I am an Associate Professor of Music at Brandeis University, and I work on the manuscripts and notation of French and English polyphony in the later Middle Ages. The materials I study include music and theory manuscripts of the thirteenth and fourteenth centuries, archival documents, and a wide variety of primary and secondary sources that attest to the larger intellectual and institutional contexts in which music making happened during the later Middle Ages. My books and other publications center on the aesthetic and theoretical systems that underpinned medieval music composition. On a more general level, my work explores the use of theoretical models and tools from other disciplines or other times to investigate change and creativity in the arts.
I welcome applications from prospective PhD students interested in working on any aspect of medieval music, music notation, or digital musicology.
My first monograph, Music and the Moderni, 1300-1350: The Ars nova in Theory and Practice, won the 2019 Lewis Lockwood Award from the American Musicological Society, and was a finalist for the 2019 Wallace Berry Award from the Society for Music Theory. This book’s research and writing was supported by an NEH Research Fellowship (2014), an SSHRC Banting Fellowship (2014-16). Other book projects include my translation of Lambert’s Ars musica, edited by Christian Meyer (Ashgate, 2015) and The Montpellier Codex: The Final Fascicle, a collection of essays co-edited with Catherine Bradley (The Boydell Press, 2018). I was co-editor for two recent special issue journals: one on the fourteenth-century composer, Philippe de Vitry (in Early Music), and one on the fourteenth-century astronomer and music theorist, Jean des Murs (in Erudition and the Republic of Letters).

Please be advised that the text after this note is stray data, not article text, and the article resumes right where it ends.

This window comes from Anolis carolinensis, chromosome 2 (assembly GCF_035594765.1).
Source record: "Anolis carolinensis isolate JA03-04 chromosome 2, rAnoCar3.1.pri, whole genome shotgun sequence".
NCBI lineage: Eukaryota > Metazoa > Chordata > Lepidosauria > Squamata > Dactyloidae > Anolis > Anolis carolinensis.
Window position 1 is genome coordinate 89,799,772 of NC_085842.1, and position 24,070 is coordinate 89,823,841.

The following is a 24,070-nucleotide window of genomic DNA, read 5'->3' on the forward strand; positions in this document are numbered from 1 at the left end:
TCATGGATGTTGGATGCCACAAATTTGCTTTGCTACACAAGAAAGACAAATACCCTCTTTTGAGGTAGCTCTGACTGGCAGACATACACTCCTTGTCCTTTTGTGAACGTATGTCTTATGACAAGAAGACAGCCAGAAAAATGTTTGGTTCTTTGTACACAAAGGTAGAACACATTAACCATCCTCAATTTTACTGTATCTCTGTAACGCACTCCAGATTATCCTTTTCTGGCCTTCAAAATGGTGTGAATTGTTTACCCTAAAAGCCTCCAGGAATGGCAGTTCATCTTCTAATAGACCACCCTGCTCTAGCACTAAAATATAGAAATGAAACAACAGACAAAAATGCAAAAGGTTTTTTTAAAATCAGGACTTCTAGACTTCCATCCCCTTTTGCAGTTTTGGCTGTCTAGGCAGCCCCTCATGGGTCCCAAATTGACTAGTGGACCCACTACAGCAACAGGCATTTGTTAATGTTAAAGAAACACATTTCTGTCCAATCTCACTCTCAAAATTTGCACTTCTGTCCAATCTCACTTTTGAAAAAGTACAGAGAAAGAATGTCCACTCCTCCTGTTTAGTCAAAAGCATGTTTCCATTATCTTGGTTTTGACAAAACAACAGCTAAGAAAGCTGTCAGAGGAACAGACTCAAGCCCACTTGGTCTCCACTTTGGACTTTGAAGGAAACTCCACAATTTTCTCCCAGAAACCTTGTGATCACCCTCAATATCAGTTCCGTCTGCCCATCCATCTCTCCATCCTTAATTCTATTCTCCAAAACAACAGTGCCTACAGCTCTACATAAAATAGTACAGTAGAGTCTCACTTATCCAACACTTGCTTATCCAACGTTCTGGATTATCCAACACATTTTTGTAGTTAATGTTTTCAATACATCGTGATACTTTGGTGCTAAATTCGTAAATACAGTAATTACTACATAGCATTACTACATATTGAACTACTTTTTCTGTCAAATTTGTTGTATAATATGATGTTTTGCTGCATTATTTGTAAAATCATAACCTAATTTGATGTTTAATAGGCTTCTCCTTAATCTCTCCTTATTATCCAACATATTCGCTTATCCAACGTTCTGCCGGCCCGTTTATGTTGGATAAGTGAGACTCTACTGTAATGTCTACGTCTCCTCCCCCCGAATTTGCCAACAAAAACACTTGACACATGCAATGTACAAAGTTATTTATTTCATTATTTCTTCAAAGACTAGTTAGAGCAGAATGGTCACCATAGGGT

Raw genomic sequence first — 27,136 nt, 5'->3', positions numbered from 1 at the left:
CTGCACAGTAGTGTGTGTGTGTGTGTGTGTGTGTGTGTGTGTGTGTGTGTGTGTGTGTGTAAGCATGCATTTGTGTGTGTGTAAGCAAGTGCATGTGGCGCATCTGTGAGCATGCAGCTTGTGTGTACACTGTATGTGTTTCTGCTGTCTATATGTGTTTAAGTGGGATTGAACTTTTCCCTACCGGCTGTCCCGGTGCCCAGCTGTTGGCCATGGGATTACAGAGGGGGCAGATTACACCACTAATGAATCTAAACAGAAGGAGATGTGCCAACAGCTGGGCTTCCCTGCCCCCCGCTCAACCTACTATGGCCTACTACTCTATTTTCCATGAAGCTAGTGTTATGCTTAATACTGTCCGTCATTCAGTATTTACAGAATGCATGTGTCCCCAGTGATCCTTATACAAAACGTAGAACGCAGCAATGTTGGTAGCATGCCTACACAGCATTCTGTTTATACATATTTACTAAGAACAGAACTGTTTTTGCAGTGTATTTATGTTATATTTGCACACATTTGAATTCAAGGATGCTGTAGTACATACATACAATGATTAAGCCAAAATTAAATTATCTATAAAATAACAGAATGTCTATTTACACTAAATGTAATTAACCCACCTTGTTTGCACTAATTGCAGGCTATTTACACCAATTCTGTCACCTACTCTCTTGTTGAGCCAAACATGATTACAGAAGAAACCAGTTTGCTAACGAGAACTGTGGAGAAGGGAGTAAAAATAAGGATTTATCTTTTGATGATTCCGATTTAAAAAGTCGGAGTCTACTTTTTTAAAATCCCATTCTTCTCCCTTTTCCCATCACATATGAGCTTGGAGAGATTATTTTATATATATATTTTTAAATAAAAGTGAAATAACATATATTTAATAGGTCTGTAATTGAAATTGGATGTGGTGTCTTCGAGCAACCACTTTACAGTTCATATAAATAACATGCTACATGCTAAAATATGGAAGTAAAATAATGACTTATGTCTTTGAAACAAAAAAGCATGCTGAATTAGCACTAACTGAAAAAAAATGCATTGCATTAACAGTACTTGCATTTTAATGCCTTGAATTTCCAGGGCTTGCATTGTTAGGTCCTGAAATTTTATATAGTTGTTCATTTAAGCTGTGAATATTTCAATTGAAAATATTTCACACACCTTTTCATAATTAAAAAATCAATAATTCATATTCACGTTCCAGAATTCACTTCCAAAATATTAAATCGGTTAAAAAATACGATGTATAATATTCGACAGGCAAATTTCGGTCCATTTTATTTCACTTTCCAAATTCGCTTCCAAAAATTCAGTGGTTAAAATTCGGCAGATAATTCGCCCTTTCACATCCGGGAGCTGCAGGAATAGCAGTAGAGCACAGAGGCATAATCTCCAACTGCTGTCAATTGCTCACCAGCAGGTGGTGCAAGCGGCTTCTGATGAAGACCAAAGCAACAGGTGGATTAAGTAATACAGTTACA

My planned second monograph, titled Breaking and Remaking: Polyphonic Liturgical Music in Medieval Worcester and Beyond, centers on the Worcester Fragments and the cycles of creativity, efflorescence, obsolescence, destruction, reuse, rediscovery and reconstruction that defined the performance and composition of English music during the Middle Ages, and its transmission and study since.
I’m also a digital musicologist: my music encoding project “Measuring Polyphony” was awarded an NEH Digital Humanities Advancement Grant for the development of an online mensural music editor (2019-20).
I have a wide range of teaching and research experience at several different international institutions including the University of Cambridge (Visiting Fellow, Clare Hall and Visiting Scholar, Faculty of Music, Spring 2019), Harvard University (Visiting Assistant Professor, Spring 2018), McGill University (Banting Postdoctoral Fellow, 2014-2016), the University of Cologne (a postdoctoral researcher (2012-2013) on a DFG-funded project led by Prof. Dr. Frank Hentschel at the Institut für Musikwissenschaft), and University College Cork (Lecturer in Musicology, 2011-13). My Ph.D. in musicology is from New York University (2009), and was supervised by Edward H. Roesner. At present, I’m chair of the American Musicological Society’s Board Committee on Technology (2019-2022), and I sit on the Council of the American Musicological Society. I also sit on the editorial boards of the Journal of Musicology and Plainsong and Medieval Music.